SH-SY5Y neuroblastoma cells develop axonal-like processes upon treatment with NGF. For analysis of process length, cells (at least 20 per well) were photographed at 96 h. Neurite length was measured using WinRoof software (Mitani Corporation, Fukui, Japan) running on an IBM XT computer; only processes more than twice the cell body length and only one process per cell were measured. Statistical analysis was performed using one-way ANOVA with Tukey's multiple comparisons post-test; P<0.05 was considered significant.

Drugs and chemicals

FK506 was synthesized at Fujisawa Pharmaceutical Co., Ltd. (Osaka, Japan). DMEM was purchased from GIBCO. NGF was purchased from Promega (Madison, WI, U.S.A.). H-89 and aphidicolin were purchased from Sigma (St Louis, MO, U.S.A.). Lovastatin was purchased from Calbiochem (La Jolla, CA, U.S.A.). U0126, LY294002, and PD98059 were purchased from Cell Signaling Technology (Beverly, MA, U.S.A.). All other inhibitors were purchased from Biomol (Plymouth Meeting, PA, U.S.A.).

Results

FK506 potentiates neurite outgrowth in SH-SY5Y cells

We first wanted to clarify the dose–response relationship of FK506 for potentiating NGF-induced neurite elongation in SH-SY5Y cells (Gold et al., 1997; 1999a). FK506 (0.1–100 nM) significantly increased NGF-induced neurite elongation with a bell-shaped dose–response relationship, with maximum efficacy at 10 nM (Figure 1a). FK506 and NGF cotreatment dramatically shifted the distribution of neurite lengths to the right compared with NGF alone, indicating growth of longer neurites (Figure 1b). FK506 had no effect on neurite outgrowth alone (data not shown). We chose to a submaximal and maximally effective dose (1 and 10 nM FK506) in subsequent inhibitor experiments.

Figure 1.

FK506 potentiates NGF-induced neurite outgrowth. (a) FK506 potentiates NGF-induced neurite outgrowth. Neurite length was measured 96 h after treatment was initiated. Data are mean± s.e.m. values of at least three independent experiments. **P< 0.01, ***P<0.001 vs NGF by one-way ANOVA with Tukey's post-test. (b) Relative frequency histogram comparing the distribution of individual neurite lengths following NGF treatment alone or with 10 nM FK506.

The Raf/Ras/MAPK pathway is involved in FK506-potentiated neurite outgrowth

We next wanted to determine the role of MEK/Erk kinases in mediating FK506 activity. We exposed aphidicolin-predifferentiated SH-SY5Y cells to the MEK 1/2 inhibitors PD98059 and U0126, which specifically block MEK activation (Alessi et al., 1995; Favata et al., 1998), in the presence of NGF with or without FK506. Both inhibitors significantly blocked FK506-potentiated neurite outgrowth (at 10 μM) with minimal effect on neurite length following NGF treatment alone (Figure 2a, Table 1). However, higher concentrations of these inhibitors (20 μM) inhibited NGF-induced neurite outgrowth, confirming the importance of MEK 1/2 in NGF-induced neuritogenesis (Table 1).

Figure 2.

FK506 potentiates NGF-induced neurite outgrowth via the Ras/Raf/MAP kinase pathway and involves PLC and PI3K signaling. (a) Inhibitors of Raf (lovastatin, 5 μg ml−1) or Ras (GW5074, 1 μM) block the neurotrophic activity of FK506. (b) The MEK 1/2 inhibitors, U0126 (10 μM) or PD98059 (PD; 10 μM), block the neurotrophic activity of FK506. (c) The PI3K inhibitor LY294002 (LY1, 1 μM; LY5, 5 μM), but not the p38 MAP kinase inhibitor SB203580 (SB) (10 μM), blocks FK506-potentiated neurite outgrowth. (d) The PLC inhibitor U73122 (U2; 1 μM), but not the inactive analogue U73343 (U3), blocks FK506-potentiated neurite outgrowth. (e) Inhibitors of PKC, Go6983 (Go; 1 μM) and Ro31-8220 (Ro; 1 μM), modestly inhibit FK506-potentiated neurite outgrowth, whereas the JNK inhibitor SP600125 (SP; 1 μM) has no effect. (f) Inhibitors of PKA, H-89 (5 μM) and RpcAMPs (RpC; 10 μM), do not block FK506 activity. Neurite length was measured 96 h after NGF treatment was initiated, with inhibitors present during the final 48 h. Data are mean± s.e.m. values of at least three independent experiments. *, **, ***, P<0.05, 0.01, or 0.001 vs NGF + FK506 by one-way ANOVA with Tukey's post-test.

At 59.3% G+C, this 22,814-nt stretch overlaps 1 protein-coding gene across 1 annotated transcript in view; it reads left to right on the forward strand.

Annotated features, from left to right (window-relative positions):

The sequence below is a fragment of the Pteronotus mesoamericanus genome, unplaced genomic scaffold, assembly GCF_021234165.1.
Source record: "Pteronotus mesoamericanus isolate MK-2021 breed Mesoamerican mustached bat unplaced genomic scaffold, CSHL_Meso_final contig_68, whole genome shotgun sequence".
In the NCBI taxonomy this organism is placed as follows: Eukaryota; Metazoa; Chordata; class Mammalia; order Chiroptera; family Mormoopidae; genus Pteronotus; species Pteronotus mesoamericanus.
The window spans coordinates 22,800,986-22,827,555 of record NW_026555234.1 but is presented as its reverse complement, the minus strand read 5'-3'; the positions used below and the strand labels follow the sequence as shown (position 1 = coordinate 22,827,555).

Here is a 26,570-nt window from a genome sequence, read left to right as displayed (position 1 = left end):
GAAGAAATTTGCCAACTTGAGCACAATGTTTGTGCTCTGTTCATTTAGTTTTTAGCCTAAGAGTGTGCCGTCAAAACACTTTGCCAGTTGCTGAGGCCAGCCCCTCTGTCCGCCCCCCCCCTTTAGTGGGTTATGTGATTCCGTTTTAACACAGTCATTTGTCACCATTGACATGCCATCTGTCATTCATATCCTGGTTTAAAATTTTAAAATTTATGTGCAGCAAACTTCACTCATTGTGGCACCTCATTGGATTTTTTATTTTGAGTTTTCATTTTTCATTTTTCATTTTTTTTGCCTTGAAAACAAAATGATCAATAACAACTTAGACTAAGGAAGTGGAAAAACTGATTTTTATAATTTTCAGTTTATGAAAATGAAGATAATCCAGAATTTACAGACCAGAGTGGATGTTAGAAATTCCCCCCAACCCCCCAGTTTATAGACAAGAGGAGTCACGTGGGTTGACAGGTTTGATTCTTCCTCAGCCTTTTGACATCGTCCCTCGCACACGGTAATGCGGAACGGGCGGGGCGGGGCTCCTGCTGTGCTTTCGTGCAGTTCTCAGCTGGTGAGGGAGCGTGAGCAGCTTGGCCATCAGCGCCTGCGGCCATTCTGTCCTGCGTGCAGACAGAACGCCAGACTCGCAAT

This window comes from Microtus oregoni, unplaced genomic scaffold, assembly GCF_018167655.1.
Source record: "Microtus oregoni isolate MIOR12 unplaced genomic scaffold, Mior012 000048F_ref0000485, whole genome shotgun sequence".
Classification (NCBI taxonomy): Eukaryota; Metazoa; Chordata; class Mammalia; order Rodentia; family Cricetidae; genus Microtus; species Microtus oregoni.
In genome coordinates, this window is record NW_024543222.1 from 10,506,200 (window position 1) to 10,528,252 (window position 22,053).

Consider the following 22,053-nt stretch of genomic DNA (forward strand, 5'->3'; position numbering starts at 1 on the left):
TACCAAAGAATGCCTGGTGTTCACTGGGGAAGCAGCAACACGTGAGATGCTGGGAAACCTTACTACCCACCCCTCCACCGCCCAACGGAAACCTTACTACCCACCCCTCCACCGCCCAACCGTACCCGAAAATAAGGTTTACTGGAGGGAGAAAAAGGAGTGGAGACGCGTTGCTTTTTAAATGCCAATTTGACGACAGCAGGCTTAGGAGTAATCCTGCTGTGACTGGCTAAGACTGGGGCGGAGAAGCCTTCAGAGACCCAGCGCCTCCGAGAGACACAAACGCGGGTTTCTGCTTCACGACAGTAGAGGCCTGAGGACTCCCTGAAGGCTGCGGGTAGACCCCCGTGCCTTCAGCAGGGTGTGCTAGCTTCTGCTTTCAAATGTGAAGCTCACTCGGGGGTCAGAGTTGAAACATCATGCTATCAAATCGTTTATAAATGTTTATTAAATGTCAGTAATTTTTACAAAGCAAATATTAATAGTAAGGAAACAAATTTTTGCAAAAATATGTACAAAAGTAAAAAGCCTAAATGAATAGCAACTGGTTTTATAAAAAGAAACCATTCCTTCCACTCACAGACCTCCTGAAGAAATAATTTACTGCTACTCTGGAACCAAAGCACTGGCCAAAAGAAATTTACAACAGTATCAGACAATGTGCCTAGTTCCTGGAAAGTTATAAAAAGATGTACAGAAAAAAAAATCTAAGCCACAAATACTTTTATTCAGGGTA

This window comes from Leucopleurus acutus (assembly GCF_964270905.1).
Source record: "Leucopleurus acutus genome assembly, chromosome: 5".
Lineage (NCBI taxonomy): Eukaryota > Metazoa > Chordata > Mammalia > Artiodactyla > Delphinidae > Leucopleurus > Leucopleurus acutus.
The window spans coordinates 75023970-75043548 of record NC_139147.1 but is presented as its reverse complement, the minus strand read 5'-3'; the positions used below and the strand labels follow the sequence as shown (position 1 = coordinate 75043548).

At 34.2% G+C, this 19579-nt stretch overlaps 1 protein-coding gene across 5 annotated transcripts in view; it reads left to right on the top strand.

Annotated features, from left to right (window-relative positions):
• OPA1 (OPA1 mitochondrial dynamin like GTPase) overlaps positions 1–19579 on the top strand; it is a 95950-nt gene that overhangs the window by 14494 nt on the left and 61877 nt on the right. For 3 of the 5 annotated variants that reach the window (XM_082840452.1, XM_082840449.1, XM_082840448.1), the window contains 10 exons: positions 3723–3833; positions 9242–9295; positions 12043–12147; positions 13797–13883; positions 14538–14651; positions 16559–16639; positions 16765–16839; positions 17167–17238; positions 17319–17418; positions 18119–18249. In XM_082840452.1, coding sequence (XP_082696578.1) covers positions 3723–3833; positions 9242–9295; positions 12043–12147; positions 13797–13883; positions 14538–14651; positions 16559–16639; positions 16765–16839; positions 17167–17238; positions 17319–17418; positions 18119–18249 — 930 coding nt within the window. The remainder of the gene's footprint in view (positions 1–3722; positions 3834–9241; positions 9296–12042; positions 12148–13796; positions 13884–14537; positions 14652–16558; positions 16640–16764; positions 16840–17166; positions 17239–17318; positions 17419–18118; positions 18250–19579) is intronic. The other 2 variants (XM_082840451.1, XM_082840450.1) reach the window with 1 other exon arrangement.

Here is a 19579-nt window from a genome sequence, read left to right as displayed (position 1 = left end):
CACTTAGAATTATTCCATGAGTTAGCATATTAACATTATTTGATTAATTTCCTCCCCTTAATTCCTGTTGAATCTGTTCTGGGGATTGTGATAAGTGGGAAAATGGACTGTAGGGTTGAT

A number of signal transduction pathways converge on MEK/ERK. Therefore, to determine whether FK506 interacted with the NGF signaling pathway upstream of MEK, we tested the involvement of the upstream signaling kinases Ras and Raf by using specific inhibitors for these kinases (GW5074 (1 μM) for Raf (Lackey et al., 2000); lovastatin (5 μg ml−1) which inhibits Ras isoprenylation). Both inhibitors blocked the neurotrophic activity of FK506 (Figure 2b), without inhibiting NGF-induced neurite outgrowth (Table 1). Taken together, these data suggest that the Ras/Raf/MAPK pathway is necessary for FK506-potentiated neurite outgrowth.

Signaling molecules proximal to trkA are involved in FK506-potentiated neurite outgrowth

In addition to the Ras/Raf/MAPK pathway, other signaling molecules are also activated upon addition of NGF, including PLC, PKC, PKA, and JNK (Sofroniew et al., 2001). Using the same pharmacological inhibitor strategy, we tested whether these molecules were involved in the mechanism of action of FK506. The PI3K inhibitor, LY294002, but not the p38 MAP Kinase inhibitor, SB203580, blocked FK506-potentiated neurite outgrowth (Figure 2c). The PLC inhibitor, U73122, effectively blocked FK506 activity, whereas the inactive analog, U73343, had no effect (Figure 2d). Two inhibitors of PKC, Ro 31-8220 and Go6983, slightly but significantly inhibited FK506 activity, whereas the JNK inhibitor, SP600125, had no effect (Figure 2e). Two inhibitors of PKA, H-89 and Rp-cAMPS did not affect FK506 activity (Figure 2f).

Discussion